I Have a Hate-Hate Relationship with Newsletters

I’m not sure why it is, it just is! I’ve tried many times to have a great newsletter. Ok, let me correct that. I’ve tried unsuccessfully to have a good email. I can get people to subscribe, however, getting them to Open the email and Click over to the site is another story in itself.

However, this post isn’t about my own failure at creating Newsletters. It’s about the Newsletters I subscribe to.

I Have a Hate-Hate Relationships with Newsletters

There are so many blogs out there nowadays that have Newsletters for you to sign up to. They offer:

  • freebies
  • inside tips
  • training courses
  • images
  • and more!

I totally get that and admire those who are successful at it. However, I really hate email. I can’t pinpoint what it is about an email that I dislike. I love the freebies and some of the content is outstanding. On the other hand, some of the content is so not relevant to me or my niches, that I quickly delete it.

Why Do I Allow These To Clutter My Inbox

Let me think about this one for a second….. Alright, I got it. I use Bloglovin’ as my blog feed. However, I’ve found not every blog is there or can be added. So how do I follow a blog that I want to read?

Subscribe via Email

I Have a Hate-Hate Relationship with Newsletters

 

But it can be so annoying for me! Mind you, there are a few out of about three dozen that I don’t find annoying. Even a few that I subscribed to just because I want to support a friend. However, if you know anything about Newsletters, if your click-over-rate stinks, why have a newsletter?

I really don’t mind the blog published notification. Jetpack has an optional subscription service available and I do like it. However, some of those feeds will post the entire article, thus leaving me either to get lost in reading it or not clicking over. How many of you actually click-over after reading an entire blog post?

I know I’m not alone in this

The Lure

We all love getting things for Free, which is a major perk for some Newsletters. Trust me, I appreciate every freebie I’ve ever gotten. However, some of the newsletters are published either daily or every other day! Holy email overload! I simply can’t keep up!

How do you do it? Do you just scroll through your email and read based on the title? Or do these stay in your email inbox for weeks until you delete them?

I Need To Get My Act Together

I’ve recently gotten so frustrated with my email that I decided to start Unsubscribing from just about ever Newsletter I previously subscribed to. Mind you, there are a few I absolutely just can’t. And please don’t be offended if I unsubscribe from yours because I’m still following your blog via RSS. I also decided to go back to using an RSS feed. My choice of reader is Inoreader, simply because I love the mobile app.Β (I live on my phone.)Β 

I hope to gain back control of my Inbox by the first of the year. Think I can do it?

Newsletters for Business

I know there are so many people who swear by Email Marketing. I would love to know:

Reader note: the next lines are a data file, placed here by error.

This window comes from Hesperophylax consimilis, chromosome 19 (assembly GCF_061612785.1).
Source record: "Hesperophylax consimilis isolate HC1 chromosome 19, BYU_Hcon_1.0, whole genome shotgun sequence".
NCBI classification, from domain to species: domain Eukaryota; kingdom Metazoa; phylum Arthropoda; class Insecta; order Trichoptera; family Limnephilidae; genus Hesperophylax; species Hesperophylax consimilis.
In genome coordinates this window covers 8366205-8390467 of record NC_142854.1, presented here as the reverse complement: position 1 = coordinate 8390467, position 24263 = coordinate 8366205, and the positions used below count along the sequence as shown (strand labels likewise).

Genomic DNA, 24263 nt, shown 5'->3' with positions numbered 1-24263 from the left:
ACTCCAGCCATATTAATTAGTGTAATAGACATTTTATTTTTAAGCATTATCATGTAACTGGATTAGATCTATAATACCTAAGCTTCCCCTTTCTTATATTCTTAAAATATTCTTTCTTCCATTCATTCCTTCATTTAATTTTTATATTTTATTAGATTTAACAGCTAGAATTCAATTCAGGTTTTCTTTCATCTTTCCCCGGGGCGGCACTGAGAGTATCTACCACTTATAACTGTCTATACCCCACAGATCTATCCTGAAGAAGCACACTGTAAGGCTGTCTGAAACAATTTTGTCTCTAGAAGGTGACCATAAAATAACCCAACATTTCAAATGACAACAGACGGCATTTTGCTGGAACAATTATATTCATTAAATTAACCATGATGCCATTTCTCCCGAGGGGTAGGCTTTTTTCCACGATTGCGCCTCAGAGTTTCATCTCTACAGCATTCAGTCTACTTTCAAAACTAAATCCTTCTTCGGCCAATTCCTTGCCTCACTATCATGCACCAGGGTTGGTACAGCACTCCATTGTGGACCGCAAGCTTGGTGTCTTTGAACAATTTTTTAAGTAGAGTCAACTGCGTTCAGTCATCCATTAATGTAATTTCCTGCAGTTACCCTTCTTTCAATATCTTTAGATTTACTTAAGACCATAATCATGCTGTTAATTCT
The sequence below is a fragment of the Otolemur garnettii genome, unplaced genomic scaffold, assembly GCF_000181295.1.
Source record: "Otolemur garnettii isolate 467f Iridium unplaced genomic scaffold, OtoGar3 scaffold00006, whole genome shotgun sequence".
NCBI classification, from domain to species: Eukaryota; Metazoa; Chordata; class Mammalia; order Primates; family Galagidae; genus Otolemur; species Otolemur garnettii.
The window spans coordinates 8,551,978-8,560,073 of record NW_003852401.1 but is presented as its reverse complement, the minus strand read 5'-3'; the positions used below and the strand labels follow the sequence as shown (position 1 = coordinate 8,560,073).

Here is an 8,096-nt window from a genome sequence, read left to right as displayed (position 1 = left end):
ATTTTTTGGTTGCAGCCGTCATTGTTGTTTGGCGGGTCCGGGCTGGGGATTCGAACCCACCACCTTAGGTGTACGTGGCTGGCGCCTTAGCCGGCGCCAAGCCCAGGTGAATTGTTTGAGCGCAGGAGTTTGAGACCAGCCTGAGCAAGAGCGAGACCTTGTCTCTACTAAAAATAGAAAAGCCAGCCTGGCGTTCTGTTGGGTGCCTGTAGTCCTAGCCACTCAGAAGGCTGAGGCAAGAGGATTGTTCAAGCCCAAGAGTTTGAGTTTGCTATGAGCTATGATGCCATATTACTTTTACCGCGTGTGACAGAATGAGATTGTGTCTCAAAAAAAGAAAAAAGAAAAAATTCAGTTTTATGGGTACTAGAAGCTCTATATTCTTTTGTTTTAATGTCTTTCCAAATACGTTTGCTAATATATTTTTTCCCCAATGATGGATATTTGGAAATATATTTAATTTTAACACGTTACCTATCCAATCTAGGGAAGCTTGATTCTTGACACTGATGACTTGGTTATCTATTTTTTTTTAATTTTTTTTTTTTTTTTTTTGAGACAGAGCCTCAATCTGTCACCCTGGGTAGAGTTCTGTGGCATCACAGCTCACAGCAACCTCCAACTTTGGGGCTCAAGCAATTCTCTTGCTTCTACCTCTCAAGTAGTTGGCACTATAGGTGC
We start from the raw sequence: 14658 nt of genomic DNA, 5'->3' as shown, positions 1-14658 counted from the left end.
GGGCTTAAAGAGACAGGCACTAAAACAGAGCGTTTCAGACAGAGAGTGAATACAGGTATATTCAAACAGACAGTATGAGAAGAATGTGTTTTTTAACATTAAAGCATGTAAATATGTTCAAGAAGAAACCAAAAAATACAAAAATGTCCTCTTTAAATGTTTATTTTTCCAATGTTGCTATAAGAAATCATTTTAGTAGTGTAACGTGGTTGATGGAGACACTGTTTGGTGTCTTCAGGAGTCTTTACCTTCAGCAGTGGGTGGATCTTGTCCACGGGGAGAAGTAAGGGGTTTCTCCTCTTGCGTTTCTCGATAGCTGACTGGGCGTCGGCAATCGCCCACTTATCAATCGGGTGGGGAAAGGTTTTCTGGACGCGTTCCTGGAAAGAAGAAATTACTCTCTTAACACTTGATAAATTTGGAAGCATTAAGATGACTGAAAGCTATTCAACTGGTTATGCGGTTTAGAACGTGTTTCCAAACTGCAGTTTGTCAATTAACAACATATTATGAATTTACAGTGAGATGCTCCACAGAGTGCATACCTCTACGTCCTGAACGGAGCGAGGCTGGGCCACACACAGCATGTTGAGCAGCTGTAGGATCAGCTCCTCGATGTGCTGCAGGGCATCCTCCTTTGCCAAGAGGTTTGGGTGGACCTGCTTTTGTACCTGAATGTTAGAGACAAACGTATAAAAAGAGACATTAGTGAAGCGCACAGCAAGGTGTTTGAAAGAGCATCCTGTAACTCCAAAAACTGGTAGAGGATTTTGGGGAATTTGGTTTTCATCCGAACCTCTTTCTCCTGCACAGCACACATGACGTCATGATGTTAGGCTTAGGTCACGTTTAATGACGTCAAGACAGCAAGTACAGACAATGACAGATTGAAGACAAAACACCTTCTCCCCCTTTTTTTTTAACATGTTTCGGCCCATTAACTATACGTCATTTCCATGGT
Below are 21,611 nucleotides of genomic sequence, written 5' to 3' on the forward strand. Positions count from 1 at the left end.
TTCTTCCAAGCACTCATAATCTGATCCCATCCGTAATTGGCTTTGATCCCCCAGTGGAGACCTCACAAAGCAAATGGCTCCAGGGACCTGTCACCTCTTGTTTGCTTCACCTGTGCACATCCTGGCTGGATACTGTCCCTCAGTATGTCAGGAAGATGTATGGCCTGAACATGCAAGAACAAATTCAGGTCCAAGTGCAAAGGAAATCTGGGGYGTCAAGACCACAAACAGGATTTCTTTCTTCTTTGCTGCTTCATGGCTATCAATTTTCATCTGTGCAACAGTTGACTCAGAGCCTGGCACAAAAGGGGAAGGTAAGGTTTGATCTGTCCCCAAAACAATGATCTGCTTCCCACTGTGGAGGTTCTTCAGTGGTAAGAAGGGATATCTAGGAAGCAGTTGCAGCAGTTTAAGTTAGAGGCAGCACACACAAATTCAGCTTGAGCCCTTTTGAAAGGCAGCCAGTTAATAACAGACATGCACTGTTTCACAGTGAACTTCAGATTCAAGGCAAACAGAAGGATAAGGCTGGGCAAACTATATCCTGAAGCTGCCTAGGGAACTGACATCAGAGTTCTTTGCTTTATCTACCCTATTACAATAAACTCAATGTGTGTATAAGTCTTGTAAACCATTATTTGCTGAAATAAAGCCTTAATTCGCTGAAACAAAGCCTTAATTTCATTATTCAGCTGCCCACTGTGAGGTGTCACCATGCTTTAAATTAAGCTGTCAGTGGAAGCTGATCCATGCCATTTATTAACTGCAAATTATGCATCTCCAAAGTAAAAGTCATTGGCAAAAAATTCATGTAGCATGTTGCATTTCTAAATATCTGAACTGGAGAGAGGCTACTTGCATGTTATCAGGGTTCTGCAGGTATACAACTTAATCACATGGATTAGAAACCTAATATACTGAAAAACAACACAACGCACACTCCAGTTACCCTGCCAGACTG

1. What are they promoting or selling?
  2. How many subscribers they have?
  3. What is their Open and Click-Over rate?
  4. How often they clean out their subscribers?
  5. Do they feel the Newsletter is actually generating more business for them?

If you use a Newsletter, would you please weigh in below? What is your marketing strategy? How do you keep people like me (Newsletter haters) from unsubscribing? How could you help someone like me enjoy Newsletters again?

Thanks for reading and dropping a comment in advance. πŸ˜‰

35 thoughts on “I Have a Hate-Hate Relationship with Newsletters

  1. Hi Bren, I can relate to this one very well. I unsubscribed from ones that were coming in daily or multiple times per day. I don’t mind ones with new posts, I like those. But those that keep trying to sell me something, webinars, etc I find annoying.
    I like ones that inform and entertain me. I like ones from retailers I shop at frequently. That’s about it!
    It is hard to find the right amount of times to send one. I do mine to my readers 1-2 x per month. I don’t send just to send because the calendar tells me its time either.
    SO only send if informative, entertaining or something I really want to buy.
    Have a great Thursday Bren!

    1. Hi Lisa,

      Thank you so much for sharing this. I thought there were only like a dozen of me. πŸ˜‰ I do like the informative ones as well. But the constant marketing is a real bore. I find weekly letters or less than that work better for me. Between reading blogs, commenting, sharing, and then the newsletters, it gets so overwhelming!

      My favorite feature about newsletters is the roundup posts. Ravi Chahar of Blogging Love does a great one. I may just be nitpicking but some of them really drive me bonkers!

      I appreciate you stopping by and commenting, my friend. The weekend is almost here and it looks like we getting lucky with Hurricane Matthew! Have a great day!

      Bren

  2. Hey Bren,

    You have brought an interesting topic. You know when someone adds me without even telling me, it’s really annoying.

    And getting the emails daily is a big turn off. That’s why I prefer weekly newsletter.
    ~Ravi

    1. Hi Ravi,

      You mean adding you to a newsletter without you opting in? Oh my! I hope I’ve never done that. I agree with you on the daily emails. They do pluck my nerves. I do like how you set yours up very much. πŸ˜‰

      Thank you for stopping by and commenting, also sharing! You rock, my friend!

      B

  3. Hi Bren,
    This is a really interesting topic. Even I hate getting affiliate content marketing. And getting multiple times a day is, even more, worst than that.